Heartburn is a condition that many people will experience at least once in their lifetime. More than just a minor nuisance, this uncomfortable burning sensation can sometimes creep up into your throat — leaving an unpleasantly bitter taste. The pain caused by heartburn can range from mild to so severe that it’s sometimes mistaken for heart attack pain.
And heartburn is a symptom of acid reflux, which occurs when stomach acid flows back up into your esophagus — the tube that connects the throat and stomach. In some cases, acid reflux progresses to gastroesophageal reflux disease (GERD), or a more serious form of reflux. Common signs of GERD include frequent heartburn, coughing, wheezing, chest pain and regurgitation — particularly at night.
While over-the-counter and prescription medicines are available, lifestyle changes can sometimes help those with only occasional acid reflux. The Mayo Clinic advises losing excess weight, eating smaller meals, and avoiding alcohol and nicotine. But dietary tweaks also can be key when trying to alleviate symptoms.
Here are five foods to try.
1. Bananas. This low-acid fruit can help those with acid reflux by coating an irritated esophageal lining and thereby helping to combat discomfort. Due to their high-fiber content, bananas also can help strengthen your digestive system — which can help ward off indigestion. One soluble fiber found in bananas is pectin, which helps move stomach contents through your digestive tract. And that’s a good thing — because food that sticks around will only continue to generate acid.
2. Melons. Like bananas, melons also are a highly alkaline fruit. They are a good source of magnesium, which is found in many medicines for acid reflux. Furthermore, melons have a pH of 6.1, making them only mildly acidic. Especially good are cantaloupe and honeydew melon.
3. Oatmeal. Like other high-fiber foods, oatmeal may help stave off acid reflux symptoms. Fiber not only promotes intestinal health, but it also reduces constipation and makes you feel full a long while after eating it. And, of course, when you feel full, you are less likely to overeat and therefore less likely to regurgitate what’s in your stomach into your esophagus. Enjoy your oatmeal with low-fat or almond milk, as both are low in fat and highly alkaline.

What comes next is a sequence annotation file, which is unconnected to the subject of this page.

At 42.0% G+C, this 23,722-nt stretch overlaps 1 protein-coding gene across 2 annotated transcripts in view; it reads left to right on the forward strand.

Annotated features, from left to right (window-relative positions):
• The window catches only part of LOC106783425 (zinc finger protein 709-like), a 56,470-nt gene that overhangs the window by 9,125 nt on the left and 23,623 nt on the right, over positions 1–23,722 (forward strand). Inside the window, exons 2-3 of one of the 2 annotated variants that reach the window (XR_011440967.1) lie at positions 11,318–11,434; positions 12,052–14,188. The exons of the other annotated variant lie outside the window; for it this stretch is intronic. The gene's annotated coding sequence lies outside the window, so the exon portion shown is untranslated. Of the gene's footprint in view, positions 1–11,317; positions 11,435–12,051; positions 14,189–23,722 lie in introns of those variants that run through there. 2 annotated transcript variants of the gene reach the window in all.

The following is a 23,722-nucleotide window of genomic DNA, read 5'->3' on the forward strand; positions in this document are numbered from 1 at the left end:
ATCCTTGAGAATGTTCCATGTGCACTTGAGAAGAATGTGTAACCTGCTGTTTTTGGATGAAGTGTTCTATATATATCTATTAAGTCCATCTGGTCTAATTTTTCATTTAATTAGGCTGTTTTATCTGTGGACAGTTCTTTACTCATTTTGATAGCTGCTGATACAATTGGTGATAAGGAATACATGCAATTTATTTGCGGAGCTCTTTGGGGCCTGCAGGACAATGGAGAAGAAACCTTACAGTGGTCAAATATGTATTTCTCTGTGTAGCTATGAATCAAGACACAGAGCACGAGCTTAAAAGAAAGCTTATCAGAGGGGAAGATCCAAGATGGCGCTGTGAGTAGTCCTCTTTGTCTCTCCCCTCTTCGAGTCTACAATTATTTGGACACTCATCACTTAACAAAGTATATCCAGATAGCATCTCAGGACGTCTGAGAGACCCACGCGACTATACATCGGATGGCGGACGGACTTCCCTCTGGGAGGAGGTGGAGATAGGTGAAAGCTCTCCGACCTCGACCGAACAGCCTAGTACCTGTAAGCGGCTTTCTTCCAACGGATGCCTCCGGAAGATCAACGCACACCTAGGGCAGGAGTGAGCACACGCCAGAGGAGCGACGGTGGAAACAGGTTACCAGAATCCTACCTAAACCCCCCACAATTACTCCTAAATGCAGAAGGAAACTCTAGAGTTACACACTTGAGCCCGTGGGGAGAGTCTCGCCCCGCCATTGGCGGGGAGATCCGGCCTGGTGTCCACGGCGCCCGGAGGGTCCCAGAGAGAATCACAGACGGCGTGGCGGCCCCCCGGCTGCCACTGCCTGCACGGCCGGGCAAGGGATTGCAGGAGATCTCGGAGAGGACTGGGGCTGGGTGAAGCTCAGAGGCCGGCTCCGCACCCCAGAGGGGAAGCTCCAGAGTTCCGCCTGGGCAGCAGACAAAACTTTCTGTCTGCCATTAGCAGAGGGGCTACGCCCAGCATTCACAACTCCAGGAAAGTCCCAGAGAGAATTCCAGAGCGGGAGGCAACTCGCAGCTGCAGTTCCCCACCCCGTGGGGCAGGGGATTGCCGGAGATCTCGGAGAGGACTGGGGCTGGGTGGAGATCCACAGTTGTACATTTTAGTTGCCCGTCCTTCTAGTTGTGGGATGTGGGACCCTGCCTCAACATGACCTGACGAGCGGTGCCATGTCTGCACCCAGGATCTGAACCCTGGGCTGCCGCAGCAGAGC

4. Yogurt. Like bananas, yogurt has a soothing effect that helps keep stomach discomfort at bay. It also contains probiotics, a type of good bacteria found in the digestive tract that gives a boost to your immune system. Being a good protein source means yogurt also improves your ability to properly digest food. Make yogurt even more impactful by adding in a bit of ginger, which can act as an anti-inflammatory in your system.
5. Green Vegetables. If you like green vegetables and have acid reflux, you’re in luck. Asparagus, spinach, kale and brussels sprouts all are highly alkaline, meaning they’re good for your stomach and digestive system. Being naturally low in fat and sugar, vegetables also help lessen stomach acid.
In the end, make sure to speak with your doctor if you have questions about what kinds of foods should be part of your diet. Some foods may help alleviate symptoms in one person but aggravate them in another. Make sure to work with your doctor to come up with an individualized plan that’s right for you.